If personal data is collected or processes as part of a research project, relevant data protection legislation and the DCU Data Protection Policy must be complied with. The University’s Data Protection Unit (DPU) can assist researchers with queries relating to the protection of personal data and ensuring compliance with data protection legislation.  Note that compliance with data protection requirements is part of the Research Ethics Committee (REC) approval process and needs to have been addressed prior to applying for REC approval. The DPU team can assist researchers with their Data Protection Impact Assessment and preparing a Personal Data Security Schedule for their research project, if required.

Key elements that need to be assessed and clarified before commencing research include the ownership and use of personal data, data used or created in the course of the research and the results of the research. The responsibilities and procedures for the storage and disposal of all data and samples will also need be addressed.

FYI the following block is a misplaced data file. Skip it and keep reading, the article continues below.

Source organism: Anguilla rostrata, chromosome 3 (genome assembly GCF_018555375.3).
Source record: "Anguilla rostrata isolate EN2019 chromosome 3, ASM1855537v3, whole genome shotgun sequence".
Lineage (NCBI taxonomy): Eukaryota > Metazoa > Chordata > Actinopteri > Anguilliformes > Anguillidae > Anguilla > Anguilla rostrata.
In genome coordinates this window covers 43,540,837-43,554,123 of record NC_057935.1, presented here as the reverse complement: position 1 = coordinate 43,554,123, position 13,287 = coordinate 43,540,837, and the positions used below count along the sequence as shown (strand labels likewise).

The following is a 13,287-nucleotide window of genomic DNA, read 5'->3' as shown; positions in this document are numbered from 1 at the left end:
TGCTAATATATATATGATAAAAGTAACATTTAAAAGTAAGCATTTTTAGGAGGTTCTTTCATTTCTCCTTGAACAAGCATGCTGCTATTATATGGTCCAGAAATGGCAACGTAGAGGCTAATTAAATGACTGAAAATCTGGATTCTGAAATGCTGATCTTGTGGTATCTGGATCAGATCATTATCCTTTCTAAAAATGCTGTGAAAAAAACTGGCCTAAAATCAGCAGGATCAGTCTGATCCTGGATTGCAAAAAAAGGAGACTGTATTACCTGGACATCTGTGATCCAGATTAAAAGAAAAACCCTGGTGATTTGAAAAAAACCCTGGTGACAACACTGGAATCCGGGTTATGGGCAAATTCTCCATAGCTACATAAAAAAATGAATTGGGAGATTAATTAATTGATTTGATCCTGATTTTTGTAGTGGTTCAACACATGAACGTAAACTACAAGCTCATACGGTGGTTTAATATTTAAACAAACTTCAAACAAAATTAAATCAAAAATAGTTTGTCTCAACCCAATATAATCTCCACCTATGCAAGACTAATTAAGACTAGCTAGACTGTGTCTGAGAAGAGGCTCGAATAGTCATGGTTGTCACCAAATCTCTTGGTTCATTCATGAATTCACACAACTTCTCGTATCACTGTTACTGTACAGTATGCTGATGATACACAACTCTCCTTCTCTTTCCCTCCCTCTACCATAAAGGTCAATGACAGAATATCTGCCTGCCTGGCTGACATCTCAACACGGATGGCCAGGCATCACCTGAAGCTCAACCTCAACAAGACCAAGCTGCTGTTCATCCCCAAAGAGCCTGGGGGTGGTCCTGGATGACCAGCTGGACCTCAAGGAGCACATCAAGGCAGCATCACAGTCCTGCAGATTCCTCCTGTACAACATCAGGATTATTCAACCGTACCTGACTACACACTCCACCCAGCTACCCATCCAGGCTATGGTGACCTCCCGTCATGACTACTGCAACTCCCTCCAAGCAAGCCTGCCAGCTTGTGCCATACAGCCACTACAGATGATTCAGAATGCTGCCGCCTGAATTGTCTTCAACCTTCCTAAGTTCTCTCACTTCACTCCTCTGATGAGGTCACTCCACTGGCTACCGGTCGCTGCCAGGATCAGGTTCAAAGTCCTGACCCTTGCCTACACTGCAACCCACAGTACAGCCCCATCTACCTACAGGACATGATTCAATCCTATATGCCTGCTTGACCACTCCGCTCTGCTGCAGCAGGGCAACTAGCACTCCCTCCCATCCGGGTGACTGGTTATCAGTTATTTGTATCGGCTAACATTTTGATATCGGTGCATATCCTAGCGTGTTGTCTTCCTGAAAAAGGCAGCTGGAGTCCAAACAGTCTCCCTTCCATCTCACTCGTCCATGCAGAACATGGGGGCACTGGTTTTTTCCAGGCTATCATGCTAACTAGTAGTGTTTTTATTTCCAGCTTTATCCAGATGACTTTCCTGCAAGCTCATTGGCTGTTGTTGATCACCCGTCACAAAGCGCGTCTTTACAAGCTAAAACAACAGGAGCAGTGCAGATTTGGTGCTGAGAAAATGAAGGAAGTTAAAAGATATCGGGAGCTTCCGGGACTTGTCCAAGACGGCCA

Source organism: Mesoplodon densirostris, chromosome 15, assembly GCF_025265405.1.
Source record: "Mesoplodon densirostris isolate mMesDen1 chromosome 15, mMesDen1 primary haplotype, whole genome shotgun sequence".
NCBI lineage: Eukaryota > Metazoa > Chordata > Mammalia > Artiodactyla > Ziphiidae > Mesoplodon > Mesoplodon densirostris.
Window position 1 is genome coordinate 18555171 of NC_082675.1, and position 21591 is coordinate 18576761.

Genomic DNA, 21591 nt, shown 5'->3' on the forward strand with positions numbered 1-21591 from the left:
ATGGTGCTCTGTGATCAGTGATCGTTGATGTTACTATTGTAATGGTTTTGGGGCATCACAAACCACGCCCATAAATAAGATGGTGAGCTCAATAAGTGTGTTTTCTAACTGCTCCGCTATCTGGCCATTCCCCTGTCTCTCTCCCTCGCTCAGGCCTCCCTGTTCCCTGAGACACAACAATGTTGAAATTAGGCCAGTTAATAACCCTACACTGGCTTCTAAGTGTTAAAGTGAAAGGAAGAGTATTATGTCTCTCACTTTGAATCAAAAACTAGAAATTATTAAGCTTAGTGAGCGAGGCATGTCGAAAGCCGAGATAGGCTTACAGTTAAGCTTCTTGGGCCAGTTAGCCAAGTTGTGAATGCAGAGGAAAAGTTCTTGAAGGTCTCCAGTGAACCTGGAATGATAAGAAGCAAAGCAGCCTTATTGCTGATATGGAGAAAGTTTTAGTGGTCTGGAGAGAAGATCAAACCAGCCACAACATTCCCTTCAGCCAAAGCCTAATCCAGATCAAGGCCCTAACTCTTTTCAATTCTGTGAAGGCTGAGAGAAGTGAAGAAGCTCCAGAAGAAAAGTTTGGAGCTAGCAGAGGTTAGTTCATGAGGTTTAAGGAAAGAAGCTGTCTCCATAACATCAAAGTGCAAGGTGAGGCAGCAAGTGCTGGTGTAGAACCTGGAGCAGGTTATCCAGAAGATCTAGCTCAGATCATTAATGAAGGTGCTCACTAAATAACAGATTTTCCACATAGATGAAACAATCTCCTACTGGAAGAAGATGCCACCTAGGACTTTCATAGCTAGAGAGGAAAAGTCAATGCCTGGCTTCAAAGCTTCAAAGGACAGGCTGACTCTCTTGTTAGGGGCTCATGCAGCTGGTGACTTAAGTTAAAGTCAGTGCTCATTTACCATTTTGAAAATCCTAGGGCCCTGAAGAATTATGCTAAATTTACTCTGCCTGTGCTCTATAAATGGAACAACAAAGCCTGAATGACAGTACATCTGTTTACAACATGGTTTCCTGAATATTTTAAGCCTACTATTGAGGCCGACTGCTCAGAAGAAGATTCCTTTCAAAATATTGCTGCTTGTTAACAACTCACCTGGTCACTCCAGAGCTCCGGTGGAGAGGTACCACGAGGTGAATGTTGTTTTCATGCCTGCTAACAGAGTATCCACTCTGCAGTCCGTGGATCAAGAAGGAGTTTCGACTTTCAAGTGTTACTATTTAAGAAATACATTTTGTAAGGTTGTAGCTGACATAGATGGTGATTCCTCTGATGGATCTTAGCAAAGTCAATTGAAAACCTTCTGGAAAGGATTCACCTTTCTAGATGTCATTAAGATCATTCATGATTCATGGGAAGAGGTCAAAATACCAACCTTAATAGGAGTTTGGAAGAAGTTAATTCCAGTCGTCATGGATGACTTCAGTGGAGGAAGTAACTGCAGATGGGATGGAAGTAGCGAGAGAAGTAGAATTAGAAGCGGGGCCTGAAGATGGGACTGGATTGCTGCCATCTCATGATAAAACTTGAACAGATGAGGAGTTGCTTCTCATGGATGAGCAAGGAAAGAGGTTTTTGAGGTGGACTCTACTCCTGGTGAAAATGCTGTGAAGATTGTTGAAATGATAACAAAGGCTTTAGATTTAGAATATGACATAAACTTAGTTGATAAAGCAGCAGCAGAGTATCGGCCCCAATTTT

Data sets are an important resource, which enable later verification/audit of scientific interpretation and conclusions, and may also be the starting point for further studies. Therefore, even if the individuals responsible for generating the data relocate, a set should be retained in DCU. This is particularly important in the case of Masters and PhD students who leave the university on completion of their higher degree.

The appropriate period for retaining data will depend on circumstances and the research field in question. Equally, the means of data storage should be appropriate to the task.

Researchers must also pay particular attention to any non-disclosure agreements entered into and/or non-disclosure clauses in proposed funding agreements and ensure they do not compromise good practice in data/sample retention and/or publication of research outputs.

Intellectual Property

DCU’s Intellectual Property Policy is available on the DCU Invent website. The policy is in place to ensure that staff and students can contribute as effectively as possible to the dissemination of knowledge, while complying with policies and contractual arrangements that govern state and externally funded research.